There were so many questions I wanted to ask from Miriam Bibby I din't know where to start. But eventually I got the most important ones written and sent to Miriam. Her answers are below.
My parents taught me to read before I went to school. I imagine that the stories began almost as soon as I learned to read, or possibly even before that. I wrote a story - in the Infants' School if I remember correctly, so I'd be about 5 - about a hedgehog who lived in a burrow (which they don't of course, but I would think that my fiction at that point was more heavily influenced by "The Wind in the Willows" and possibly "Alice in Wonderland" than scientific studies into hedgehogs). I recall going into great detail about the hedgehog's home, including the fact that he had a "couch", which we'd now call a sofa. The teacher couldn't read all the words due to my very childish handwriting and asked me whether the hedgehog had a "couch" or a "coach." It should be obvious, I thought. Then suddenly the idea that a hedgehog could have a coach really appealed to me - I can see that we're heading into "Froggy went a-courting" territory here - and I was left in stunned silence at the imaginative opportunities opening up. Couch or coach? Coach or couch? Just change one letter and you're off on a whole new trajectory.
You name it, I've probably done it. I've always written. My first pieces were published in magazines and local papers before I was fourteen. Sometimes letters ("Send us a letter and win a jigsaw puzzle!") and sometimes "editorial" in its broadest sense. Very broad indeed! I've worked as a commercial copywriter and in PR. I've edited and contributed to so many in-house and industry magazines that I've lost count. When I first tried to make a living as a writer, several decades ago, I sat down and wrote articles about things that I found interesting, researched the publishing world and sent them off to publications that I thought might like them. My hit rate was about 90 per cent, which I now realise is startlingly good for uncommissioned work. Making a living out of it was, however, a different matter.
My work has been published in many journals and magazines including "Living History" (now "BBC History Magazine") and "Focus", the popular science magazine, for which I wrote two pieces on Egypt - one on ancient Egyptian royalty and one on genuine mysteries of ancient Egypt.
As the years have gone by I've come to have greater focus as a journalist and writer compared with my scattershot approach in earlier years. I'm a qualified historian and archaeologist - and as you know, Leena, I was a tutor and course developer for the University of Manchester's networked learning Egyptology course. My real passion is for the history and archaeology that tells the story of the relationship between horses and humans, so that's now what I tend to write about in both my factual pieces and in fiction.
However, I still practise the skills that any commercial writer or journalist needs - if you want 400 words on "The history and use of garlic", or a vast range of other topics, I produce clean concise copy very quickly. I'd recommend all writers to spend at least some time learning and practising the skills of commercial copywriting.
I'm a relative newbie to the world of book publishing although I've lost count of the amount of articles, short stories and so on that I've had published. Currently my books are available on Amazon Kindle and in paperback either from Amazon or directly from myself. The two I've published so far are the first in the series "Mistress Meg and the Elizabethan Rogues." As the title suggests, there's roguery afoot - plus humour, horses and magic, all swirling around the enigmatic central figure of Mistress Meg. Meg is a cunning woman - the cunning folk, men and women, played a very important role in Elizabethan times although it was sometimes on the edges of society.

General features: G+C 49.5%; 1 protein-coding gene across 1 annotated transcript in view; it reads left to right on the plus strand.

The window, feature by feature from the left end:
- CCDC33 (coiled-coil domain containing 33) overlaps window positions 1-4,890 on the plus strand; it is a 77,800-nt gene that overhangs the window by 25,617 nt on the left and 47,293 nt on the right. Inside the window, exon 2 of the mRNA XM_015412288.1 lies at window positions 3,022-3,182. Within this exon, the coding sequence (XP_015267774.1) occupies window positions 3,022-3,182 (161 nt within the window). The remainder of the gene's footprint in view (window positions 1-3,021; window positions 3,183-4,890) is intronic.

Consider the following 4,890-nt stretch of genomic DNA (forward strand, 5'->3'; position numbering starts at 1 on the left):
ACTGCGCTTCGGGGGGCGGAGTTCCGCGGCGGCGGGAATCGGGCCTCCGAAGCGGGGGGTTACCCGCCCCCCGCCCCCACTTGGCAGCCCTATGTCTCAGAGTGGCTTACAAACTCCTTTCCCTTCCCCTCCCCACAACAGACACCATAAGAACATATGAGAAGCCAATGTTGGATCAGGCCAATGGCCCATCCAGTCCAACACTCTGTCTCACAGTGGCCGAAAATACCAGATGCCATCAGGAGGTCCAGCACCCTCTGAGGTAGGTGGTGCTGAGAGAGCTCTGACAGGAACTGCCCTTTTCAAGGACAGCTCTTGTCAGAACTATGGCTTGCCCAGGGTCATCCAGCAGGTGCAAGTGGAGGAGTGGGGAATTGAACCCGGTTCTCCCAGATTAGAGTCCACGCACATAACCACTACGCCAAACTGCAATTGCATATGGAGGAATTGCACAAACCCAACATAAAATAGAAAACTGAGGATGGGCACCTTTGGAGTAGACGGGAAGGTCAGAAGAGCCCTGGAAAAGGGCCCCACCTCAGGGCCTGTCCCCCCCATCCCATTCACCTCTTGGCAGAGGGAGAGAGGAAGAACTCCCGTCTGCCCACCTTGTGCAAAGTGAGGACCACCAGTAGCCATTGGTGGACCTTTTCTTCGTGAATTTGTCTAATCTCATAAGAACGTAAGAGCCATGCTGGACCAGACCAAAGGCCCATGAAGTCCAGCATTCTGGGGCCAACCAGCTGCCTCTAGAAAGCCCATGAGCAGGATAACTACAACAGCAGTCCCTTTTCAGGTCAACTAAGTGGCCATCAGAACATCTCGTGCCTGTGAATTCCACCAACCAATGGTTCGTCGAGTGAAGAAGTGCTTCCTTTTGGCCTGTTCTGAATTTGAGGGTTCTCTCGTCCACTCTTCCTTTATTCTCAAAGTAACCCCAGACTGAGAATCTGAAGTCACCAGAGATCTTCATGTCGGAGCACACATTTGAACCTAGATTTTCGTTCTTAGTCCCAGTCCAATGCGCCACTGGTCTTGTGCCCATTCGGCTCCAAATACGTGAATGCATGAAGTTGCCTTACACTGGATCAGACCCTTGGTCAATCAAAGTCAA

The first in the series is Mistress Meg and the Prigger of Prancers, in which Meg and her servants Matthew and Cornelius Nose-all come into conflict with a rival cunning-man and encounter rogues on the road, including a dangerous horse thief (the "prigger of prancers" of the title)
The second is Mistress Meg and the Silver Bell, in which there's plenty of trickery going on around an importance match between two horses owned by the Marcaster gentry.
My first "proper" editing job was as editor of "Hoofprint" magazine back in the mid 90s. I'd been a freelance for them for over ten years and when the editorship came up I jumped at the chance. It was a regional equestrian magazine as you can probably guess - the name is a bit of a give away, hmmm? - and so it fitted in perfectly with my interest in horses.
I'd been in contact with a lot of editors by this point, but, if you can believe it, had never really thought very much about editing myself. I discovered that being an editor, helping other writers to achieve their full potential, is one of the loveliest jobs on earth although it's a very demanding one. Seriously, it is. It's not something that's to be taken on lightly. When you edit other people's work you really are holding their soul and their dreams in your own hand. You need to be firm; you need to be kind; you need to be generous. You need empathy. And you need to be able to tell them "to get on with it!" in a million different ways.
Any honest editor would say: "I will take on an editing assignment if I genuinely feel I can help the author realise their vision in such a way that readers will see it, feel it and experience it too." That's my take on it, anyway.
I live in South West Scotland, not far from the border with England. I'm a true Borderer - I was born in Newcastle-upon-Tyne and I have ancestry in both Scotland and England. I've been immersed in the history of the Anglo-Scottish border ever since I worked as curator of a museum devoted to it. I've also worked on heritage trails locally. The place where I live is very remote, so that I can keep horses and just chill out watching the wildlife we have round our home, when I'm not working as a museum and heritage specialist. Or writing.